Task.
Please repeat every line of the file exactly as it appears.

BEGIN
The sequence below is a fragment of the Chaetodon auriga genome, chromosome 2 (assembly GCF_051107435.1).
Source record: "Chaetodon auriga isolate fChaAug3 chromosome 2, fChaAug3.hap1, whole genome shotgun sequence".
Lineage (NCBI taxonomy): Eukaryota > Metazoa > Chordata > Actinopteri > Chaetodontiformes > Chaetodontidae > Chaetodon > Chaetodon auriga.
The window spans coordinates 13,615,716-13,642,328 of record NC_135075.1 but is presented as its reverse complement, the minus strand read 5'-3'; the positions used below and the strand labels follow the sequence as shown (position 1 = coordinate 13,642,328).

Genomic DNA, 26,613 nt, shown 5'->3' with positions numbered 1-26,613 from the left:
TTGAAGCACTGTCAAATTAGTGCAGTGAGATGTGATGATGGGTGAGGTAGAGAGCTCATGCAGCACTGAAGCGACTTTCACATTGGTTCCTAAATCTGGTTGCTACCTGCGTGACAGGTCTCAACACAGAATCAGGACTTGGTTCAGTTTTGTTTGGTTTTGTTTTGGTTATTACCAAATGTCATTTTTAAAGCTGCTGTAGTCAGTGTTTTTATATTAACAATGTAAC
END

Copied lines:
The sequence below is a fragment of the Chaetodon auriga genome, chromosome 2 (assembly GCF_051107435.1).
Source record: "Chaetodon auriga isolate fChaAug3 chromosome 2, fChaAug3.hap1, whole genome shotgun sequence".
Lineage (NCBI taxonomy): Eukaryota > Metazoa > Chordata > Actinopteri > Chaetodontiformes > Chaetodontidae > Chaetodon > Chaetodon auriga.
The window spans coordinates 13,615,716-13,642,328 of record NC_135075.1 but is presented as its reverse complement, the minus strand read 5'-3'; the positions used below and the strand labels follow the sequence as shown (position 1 = coordinate 13,642,328).

Genomic DNA, 26,613 nt, shown 5'->3' with positions numbered 1-26,613 from the left:
TTGAAGCACTGTCAAATTAGTGCAGTGAGATGTGATGATGGGTGAGGTAGAGAGCTCATGCAGCACTGAAGCGACTTTCACATTGGTTCCTAAATCTGGTTGCTACCTGCGTGACAGGTCTCAACACAGAATCAGGACTTGGTTCAGTTTTGTTTGGTTTTGTTTTGGTTATTACCAAATGTCATTTTTAAAGCTGCTGTAGTCAGTGTTTTTATATTAACAATGTAAC